Research at the Cleft and Craniofacial Center

Dr. Redett and Dr. Seifert review an X-ray.

Johns Hopkins Children's Center medical staff and research scientists are working to gain an even better understanding of craniofacial differences by studying the genetic causes and craniofacial development.

Our experts use a wide variety of disciplines, including genetics, epidemiology, anatomy, cell biology, surgical outcomes, animal modal systems and behavioral sciences to perform groundbreaking research into the environmental and genetic causes of cleft lip and palate and other craniofacial disorders. Through NIH funding, we have already made great strides in research working towards finding the gene for cleft lip and palate.

Current Studies

A comparative effectiveness study of speech and surgical treatments using a Cleft Palate Registry/Research Outcomes Network

This is a prospective, longitudinal, observational comparative effectiveness study of two common cleft palate repair techniques: straight-line closure with intra-velar veloplasty (IVVP) and Furlow Z-palatoplasty for children with cleft palate and/or lip (CP±L). Speech outcome and fistula rate will specifically be analyzed as primary outcome variables. Also as part of this study, we will examine the practice variation in early speech­ language (El-SL) services, and describe the association of El-SL services with speech outcomes of children with repaired CP±L. Johns Hopkins will be a participating site in this multi-center study coordinated (and already approved) by the University of Utah.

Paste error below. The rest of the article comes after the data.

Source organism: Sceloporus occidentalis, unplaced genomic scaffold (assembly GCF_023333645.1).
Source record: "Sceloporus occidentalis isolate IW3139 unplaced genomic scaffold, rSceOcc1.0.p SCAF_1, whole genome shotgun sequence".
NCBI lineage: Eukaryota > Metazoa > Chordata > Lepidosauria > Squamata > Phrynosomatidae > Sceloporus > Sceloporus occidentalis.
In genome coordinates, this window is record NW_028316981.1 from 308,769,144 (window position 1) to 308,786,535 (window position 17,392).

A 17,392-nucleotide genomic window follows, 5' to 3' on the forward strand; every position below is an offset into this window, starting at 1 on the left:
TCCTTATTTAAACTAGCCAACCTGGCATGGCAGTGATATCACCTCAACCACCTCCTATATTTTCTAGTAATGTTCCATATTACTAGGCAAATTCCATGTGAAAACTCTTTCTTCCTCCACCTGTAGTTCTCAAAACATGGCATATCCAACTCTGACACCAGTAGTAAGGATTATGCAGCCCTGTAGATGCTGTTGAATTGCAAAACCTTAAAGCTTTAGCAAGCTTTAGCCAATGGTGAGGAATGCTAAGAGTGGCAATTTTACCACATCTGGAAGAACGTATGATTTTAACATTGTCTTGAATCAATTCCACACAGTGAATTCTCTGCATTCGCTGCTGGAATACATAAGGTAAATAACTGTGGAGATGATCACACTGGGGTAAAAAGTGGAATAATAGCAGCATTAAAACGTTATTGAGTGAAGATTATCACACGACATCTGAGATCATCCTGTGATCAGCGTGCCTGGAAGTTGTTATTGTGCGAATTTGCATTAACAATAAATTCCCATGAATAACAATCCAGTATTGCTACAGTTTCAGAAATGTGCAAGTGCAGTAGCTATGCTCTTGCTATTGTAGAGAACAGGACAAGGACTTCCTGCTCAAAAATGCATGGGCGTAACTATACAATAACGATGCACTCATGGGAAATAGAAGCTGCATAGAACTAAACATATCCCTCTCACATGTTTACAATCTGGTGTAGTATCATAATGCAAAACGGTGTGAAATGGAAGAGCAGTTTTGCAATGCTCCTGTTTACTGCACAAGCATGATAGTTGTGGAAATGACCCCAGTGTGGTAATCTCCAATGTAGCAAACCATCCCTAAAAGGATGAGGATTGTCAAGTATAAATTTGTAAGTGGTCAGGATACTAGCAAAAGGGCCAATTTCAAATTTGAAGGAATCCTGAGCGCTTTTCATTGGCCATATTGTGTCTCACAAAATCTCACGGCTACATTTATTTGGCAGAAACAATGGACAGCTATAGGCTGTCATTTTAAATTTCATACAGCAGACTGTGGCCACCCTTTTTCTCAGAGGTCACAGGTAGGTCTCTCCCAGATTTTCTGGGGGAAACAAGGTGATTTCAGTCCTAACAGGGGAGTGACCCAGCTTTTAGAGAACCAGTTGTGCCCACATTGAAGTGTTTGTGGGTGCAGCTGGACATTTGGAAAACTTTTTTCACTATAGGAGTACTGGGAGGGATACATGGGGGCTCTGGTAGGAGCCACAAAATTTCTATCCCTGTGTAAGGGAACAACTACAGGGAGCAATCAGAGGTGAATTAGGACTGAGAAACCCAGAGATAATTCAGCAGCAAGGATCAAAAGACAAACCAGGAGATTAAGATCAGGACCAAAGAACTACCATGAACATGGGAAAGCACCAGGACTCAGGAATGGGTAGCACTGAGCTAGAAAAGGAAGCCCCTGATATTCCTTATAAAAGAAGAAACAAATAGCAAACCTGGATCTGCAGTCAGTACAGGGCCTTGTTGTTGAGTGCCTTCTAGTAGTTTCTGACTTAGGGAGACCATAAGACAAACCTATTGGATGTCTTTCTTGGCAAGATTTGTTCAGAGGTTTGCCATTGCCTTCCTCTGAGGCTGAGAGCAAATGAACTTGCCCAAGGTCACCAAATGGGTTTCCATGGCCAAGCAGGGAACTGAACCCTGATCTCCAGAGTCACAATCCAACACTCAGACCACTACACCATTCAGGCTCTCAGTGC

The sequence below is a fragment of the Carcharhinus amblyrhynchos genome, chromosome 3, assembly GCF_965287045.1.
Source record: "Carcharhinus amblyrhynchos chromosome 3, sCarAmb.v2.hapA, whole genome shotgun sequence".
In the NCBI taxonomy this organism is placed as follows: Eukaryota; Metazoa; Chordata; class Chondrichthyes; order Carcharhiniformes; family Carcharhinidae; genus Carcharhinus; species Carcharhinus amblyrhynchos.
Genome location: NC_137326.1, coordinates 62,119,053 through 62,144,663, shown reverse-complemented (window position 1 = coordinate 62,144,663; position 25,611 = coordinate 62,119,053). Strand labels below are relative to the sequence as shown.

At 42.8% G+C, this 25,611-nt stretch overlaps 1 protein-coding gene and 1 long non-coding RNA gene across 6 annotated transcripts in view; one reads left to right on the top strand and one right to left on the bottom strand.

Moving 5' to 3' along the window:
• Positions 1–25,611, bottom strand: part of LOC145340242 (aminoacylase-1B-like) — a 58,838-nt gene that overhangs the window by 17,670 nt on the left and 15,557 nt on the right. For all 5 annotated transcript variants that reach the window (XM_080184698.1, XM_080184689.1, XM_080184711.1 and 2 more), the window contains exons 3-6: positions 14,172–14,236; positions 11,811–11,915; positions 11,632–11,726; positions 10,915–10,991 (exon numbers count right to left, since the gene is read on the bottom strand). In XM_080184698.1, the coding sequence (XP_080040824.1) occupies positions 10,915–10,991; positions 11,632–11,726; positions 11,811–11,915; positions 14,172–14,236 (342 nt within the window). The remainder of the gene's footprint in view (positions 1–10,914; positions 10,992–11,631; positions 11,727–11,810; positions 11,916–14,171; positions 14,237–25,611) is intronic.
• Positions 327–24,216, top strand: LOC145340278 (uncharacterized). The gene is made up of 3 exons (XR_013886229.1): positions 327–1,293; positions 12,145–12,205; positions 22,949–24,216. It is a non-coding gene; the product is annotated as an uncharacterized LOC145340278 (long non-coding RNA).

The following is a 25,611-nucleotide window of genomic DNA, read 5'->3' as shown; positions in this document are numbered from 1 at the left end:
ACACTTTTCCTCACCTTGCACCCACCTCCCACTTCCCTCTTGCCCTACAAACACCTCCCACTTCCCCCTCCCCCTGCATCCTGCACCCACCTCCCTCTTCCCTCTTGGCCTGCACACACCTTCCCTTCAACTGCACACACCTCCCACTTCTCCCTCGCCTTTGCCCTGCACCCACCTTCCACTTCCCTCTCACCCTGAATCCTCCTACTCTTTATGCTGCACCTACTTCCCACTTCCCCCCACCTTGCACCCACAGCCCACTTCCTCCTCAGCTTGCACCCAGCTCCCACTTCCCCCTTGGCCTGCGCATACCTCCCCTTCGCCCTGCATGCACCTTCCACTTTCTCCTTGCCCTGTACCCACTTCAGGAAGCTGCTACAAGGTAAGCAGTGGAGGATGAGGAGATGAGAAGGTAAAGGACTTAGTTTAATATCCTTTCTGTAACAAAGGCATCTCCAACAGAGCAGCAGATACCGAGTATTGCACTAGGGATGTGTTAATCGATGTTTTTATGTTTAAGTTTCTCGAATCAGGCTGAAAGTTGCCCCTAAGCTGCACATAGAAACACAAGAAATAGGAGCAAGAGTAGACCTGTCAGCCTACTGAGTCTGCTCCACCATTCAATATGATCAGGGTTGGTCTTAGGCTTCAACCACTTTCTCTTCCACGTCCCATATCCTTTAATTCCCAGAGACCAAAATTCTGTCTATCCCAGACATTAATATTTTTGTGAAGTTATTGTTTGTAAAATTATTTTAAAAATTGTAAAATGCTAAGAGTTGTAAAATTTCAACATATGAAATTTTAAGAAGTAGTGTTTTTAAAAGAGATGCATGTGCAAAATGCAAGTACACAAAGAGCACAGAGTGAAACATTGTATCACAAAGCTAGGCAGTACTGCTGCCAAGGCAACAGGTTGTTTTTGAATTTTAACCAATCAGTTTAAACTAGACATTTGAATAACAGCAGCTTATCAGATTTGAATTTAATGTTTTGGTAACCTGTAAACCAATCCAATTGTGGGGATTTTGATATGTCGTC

The purpose of the study is to gain a better understanding of the use of current practices in the field, and accordingly, the opportunity to reduce practice variability and to strengthen the management of the cleft palate + lip (CP+L) children.

Johns Hopkins Medicine IRB # IRB00196277
Principal Investigator: Richard J. Redett, M.D.